If you’ve ever played a video game on a mobile device (smartphone, tablet, e-reader), you know how frequently the games try to lure you to spend real $ to purchase enhancements to your gaming experience — even going as far as making it incredibly difficult to advance on your levels without coughing up some hard-earned real money. Clearly those tactics are paying off in a major way: mobile gaming revenue is expected to surpass that of console gaming this year and reach a whopping $7 billion (according to industry watchdog Newzoo).

However, the companies making these games likely know very little about their consumers. Sure, there are social media tie-ins to many games, and some degree of information can be accessed in that way. But it’s only through scientific, representative market research that more can be revealed to better understand these in-app spenders. That’s exactly what we did at CivicScience.

In a poll that asked over 5,700 U.S. adults about their spending on mobile game purchases, we learned that there’s a fairly sizable market out there: 12% admit to buying ‘stuff’ within those gaming apps, with varying degrees of monthly spend.


The persona of the in-app game spender emerged as we compared those respondents with the average across dozens of other attributes drawn from other poll question responses they’ve given. Here’s a summary of what we found — and we won’t even charge you ‘lives’ to get this intel:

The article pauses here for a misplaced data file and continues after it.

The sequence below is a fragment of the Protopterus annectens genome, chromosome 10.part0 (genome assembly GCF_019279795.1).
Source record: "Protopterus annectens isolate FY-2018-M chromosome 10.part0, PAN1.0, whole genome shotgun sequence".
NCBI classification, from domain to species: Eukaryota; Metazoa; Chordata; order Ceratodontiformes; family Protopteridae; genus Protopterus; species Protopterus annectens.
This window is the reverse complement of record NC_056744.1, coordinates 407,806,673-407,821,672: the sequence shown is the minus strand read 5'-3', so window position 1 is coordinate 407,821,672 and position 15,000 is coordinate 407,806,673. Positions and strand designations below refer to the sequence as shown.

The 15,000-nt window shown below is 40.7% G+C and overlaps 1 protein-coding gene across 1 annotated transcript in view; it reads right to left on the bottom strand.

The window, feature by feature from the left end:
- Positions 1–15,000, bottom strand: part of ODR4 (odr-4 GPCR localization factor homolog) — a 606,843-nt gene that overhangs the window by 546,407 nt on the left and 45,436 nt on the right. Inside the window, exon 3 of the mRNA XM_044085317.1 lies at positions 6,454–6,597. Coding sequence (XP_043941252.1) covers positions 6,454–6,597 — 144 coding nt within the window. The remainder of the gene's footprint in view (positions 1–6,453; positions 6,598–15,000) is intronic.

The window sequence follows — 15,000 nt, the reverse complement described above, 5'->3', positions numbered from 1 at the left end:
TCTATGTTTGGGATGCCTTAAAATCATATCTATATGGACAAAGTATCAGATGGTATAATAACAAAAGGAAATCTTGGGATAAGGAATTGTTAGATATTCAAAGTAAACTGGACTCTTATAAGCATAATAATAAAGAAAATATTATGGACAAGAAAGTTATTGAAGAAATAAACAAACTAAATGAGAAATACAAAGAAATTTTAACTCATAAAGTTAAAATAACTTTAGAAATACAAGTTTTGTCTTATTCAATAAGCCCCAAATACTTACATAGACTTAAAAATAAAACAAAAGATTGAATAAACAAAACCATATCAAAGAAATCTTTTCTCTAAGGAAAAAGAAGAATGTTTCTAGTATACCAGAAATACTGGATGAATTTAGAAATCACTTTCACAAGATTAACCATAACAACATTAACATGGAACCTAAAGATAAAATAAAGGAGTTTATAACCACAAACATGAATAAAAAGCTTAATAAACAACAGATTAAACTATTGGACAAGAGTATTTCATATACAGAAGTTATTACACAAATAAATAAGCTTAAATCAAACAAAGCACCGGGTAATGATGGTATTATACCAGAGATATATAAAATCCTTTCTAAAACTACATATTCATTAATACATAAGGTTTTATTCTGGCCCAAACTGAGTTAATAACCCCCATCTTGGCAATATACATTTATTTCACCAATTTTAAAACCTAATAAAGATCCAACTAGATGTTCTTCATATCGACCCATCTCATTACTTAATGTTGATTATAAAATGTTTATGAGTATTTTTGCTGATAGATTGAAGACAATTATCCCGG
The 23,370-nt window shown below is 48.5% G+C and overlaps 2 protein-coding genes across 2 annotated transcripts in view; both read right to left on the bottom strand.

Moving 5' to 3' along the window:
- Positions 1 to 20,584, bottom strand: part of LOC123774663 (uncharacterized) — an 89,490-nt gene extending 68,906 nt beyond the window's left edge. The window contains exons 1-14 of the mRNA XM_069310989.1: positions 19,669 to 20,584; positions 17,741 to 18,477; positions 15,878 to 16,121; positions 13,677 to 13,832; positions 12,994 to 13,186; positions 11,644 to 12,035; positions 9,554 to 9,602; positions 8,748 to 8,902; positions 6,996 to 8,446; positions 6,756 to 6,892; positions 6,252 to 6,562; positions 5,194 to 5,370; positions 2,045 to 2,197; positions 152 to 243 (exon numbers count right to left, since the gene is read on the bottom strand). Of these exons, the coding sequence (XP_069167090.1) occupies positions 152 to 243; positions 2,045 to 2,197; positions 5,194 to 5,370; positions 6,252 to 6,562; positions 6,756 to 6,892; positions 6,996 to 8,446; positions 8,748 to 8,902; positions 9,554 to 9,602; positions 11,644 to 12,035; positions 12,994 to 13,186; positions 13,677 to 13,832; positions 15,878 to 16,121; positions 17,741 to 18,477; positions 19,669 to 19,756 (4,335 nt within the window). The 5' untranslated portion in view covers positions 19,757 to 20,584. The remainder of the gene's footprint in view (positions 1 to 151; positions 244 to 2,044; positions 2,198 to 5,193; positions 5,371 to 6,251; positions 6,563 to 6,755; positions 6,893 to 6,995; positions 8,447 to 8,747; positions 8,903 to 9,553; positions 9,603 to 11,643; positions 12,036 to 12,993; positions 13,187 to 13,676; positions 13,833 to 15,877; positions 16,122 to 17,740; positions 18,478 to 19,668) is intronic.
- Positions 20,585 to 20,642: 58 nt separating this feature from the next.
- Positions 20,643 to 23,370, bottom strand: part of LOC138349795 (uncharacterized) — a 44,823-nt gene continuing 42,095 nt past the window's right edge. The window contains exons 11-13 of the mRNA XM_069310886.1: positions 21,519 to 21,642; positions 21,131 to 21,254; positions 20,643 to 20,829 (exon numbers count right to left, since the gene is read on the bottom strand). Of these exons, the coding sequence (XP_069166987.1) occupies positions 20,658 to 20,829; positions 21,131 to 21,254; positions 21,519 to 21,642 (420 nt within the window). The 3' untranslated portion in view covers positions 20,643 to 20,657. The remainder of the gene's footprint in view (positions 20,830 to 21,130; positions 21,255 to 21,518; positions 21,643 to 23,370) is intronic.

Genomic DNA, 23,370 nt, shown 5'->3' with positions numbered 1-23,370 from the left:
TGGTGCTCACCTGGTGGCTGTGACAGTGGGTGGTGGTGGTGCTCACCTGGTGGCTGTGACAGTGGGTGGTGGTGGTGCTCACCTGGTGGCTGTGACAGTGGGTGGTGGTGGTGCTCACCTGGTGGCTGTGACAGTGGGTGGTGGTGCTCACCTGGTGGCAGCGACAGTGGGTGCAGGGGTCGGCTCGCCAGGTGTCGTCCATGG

The mobile in-game spender is more likely to be an older Millennial (age 25-34), and slightly more likely to be a parent. They are frequent users of social media sites. Their smartphone of choice tends to be the Apple iPhone.

They have the means and inclination to spend more in general: They are more likely to have an annual household income of $100K+ and slightly more likely to be currently employed. They tend to be more optimistic about their financial future, are more likely to be spendthrifts who have difficulty controlling their spending, and even have spending involvement where they work. Overall, they prefer to shop for convenience, yet also like to talk about new brands and technology.

They are a bit more carefree in their thinking about things like their own healthcare, online privacy, and federal government issues like the deficit and illegal immigration. Yet as whole, they are somewhat more likely to own a gun.

Now, how did we arrive at that? Read our full report for all the details. (Or should we say, “click here to level up“?)